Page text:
The automobile industry is always looking for new ways to draw attention to its latest models. We gave it some thought and concluded a novel way to introduce a new car to the public might be to recreate a 1950’s style Driver’s Ed safety film with strewn guts and splattered gore everywhere, and then replay it with modern automobile safety features in place saving lives.
Envision the scene opens in a rural setting with mixed body-morphed school kids exiting an old Crown school bus alongside of a vast cornfield. This isn’t just any cornfield its acres and acres planted full of mutant corn seeds genetically modified by former Soviet scientists to brew into a 105-octane ethanol gasoline mix.
Then suddenly out of nowhere a rust-riddled 1952 Hudson four-door sedan careens uncontrollably around the bend, and crashes into the school bus leaving mutilated Hudson passengers half-ejected through countless shards of a broken non-DOT compliant windshield… On the other hand maybe we should leave movie making to the experts.
Chevrolet Debuts a Horror Film Inspired Trailer with a Twist
Fans of classic horror movies have all experienced that moment where the music takes an ominous turn and the unsuspecting character is on the verge of opening a door where danger awaits. Imagine however, if for once, that character could heed the warnings of theatergoers and avoid the inevitable threat.
Inspired by those very scenes, Chevrolet is drawing attention to the wide array of available active safety technologies in its all-new 2016 Malibu and Cruze in a trailer that is playing in theaters nationwide.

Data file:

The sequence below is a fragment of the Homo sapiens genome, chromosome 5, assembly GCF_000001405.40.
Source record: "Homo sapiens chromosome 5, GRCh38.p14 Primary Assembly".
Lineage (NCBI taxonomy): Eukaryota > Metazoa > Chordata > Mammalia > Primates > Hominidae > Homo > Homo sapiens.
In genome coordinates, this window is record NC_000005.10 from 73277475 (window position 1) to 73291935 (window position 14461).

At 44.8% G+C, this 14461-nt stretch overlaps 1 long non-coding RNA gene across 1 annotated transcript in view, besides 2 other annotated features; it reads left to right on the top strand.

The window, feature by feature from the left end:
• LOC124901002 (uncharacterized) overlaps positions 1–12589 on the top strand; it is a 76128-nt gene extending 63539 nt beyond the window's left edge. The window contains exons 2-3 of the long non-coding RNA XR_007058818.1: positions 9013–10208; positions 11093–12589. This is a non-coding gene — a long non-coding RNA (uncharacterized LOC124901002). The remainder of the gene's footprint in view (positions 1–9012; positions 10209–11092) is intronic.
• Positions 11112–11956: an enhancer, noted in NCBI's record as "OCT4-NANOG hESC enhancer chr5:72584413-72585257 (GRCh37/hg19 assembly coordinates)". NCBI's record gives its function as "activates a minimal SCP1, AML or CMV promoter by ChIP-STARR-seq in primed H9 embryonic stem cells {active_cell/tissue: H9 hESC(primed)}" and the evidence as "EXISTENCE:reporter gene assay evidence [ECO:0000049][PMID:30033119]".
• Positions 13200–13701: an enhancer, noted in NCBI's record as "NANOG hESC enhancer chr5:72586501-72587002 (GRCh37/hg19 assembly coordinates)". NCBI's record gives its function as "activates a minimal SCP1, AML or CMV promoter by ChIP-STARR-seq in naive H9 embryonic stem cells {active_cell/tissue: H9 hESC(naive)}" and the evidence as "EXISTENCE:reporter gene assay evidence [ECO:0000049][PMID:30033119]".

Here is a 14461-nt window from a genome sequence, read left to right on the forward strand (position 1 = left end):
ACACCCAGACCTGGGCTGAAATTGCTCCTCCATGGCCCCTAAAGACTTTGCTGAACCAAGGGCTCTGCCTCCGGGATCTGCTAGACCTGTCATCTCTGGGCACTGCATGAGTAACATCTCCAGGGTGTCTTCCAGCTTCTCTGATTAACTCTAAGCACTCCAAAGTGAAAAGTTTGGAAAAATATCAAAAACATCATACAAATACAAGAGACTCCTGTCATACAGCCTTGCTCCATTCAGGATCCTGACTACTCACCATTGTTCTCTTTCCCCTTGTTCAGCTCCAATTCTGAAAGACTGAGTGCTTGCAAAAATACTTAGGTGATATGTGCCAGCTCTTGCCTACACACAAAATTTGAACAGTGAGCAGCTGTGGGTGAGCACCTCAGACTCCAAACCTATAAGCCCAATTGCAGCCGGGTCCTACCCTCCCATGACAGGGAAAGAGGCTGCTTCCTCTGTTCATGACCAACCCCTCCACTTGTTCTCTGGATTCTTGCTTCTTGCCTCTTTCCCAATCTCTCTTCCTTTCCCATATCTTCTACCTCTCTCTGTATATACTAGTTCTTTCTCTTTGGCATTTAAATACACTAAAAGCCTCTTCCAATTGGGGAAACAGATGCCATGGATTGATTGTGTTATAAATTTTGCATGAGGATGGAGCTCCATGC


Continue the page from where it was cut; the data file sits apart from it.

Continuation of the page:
“We continue to look for unexpected, attention grabbing ways to tell our story,” said Paul Edwards, U.S. vice president of Chevrolet Marketing. “With this trailer, we have thrown a twist into that quintessential, edge of your seat horror movie moment to highlight the comprehensive suite of available active safety technologies in our new Malibu and Cruze.”
The 60-second trailer was directed by acclaimed, Michigan-born filmmaker, Sam Raimi. Raimi’s film career was established with the supernatural cult horror film series Evil Dead making him the ideal choice to direct this piece of creative for Chevrolet.
“We approached the development of the Chevrolet trailer in the same way we would an actual movie – by thinking through the plot, characters and eventual outcome,” said Raimi.
Raimi employs several cinematic techniques to immerse the audience in the scene. From the music and lighting typical of a horror movie, to shifting emphasis of the theater surround sound to the rear to draw attention to the warning voices. And finally by breaking the fourth wall when the protagonist heeds the warnings from members of the audience and walks away safe from danger.
“I’ve been in plenty of theatres where the audience is so concerned for the safety of the main characters that they call out warnings to save them. That’s what this is based on”, added Raimi.
See it at a movie theater near you; Chevrolet expects to reach nearly 2300 theatres and 14,000 screens nationwide during the six-month run of the trailer. Shown nationally in movie theaters offers the brand the opportunity to reach a broader audience during the launch of the Malibu and the Cruze than a single ad during a major sporting event. Could this be the beginning of the end for grandiose Super Bowl car commercials?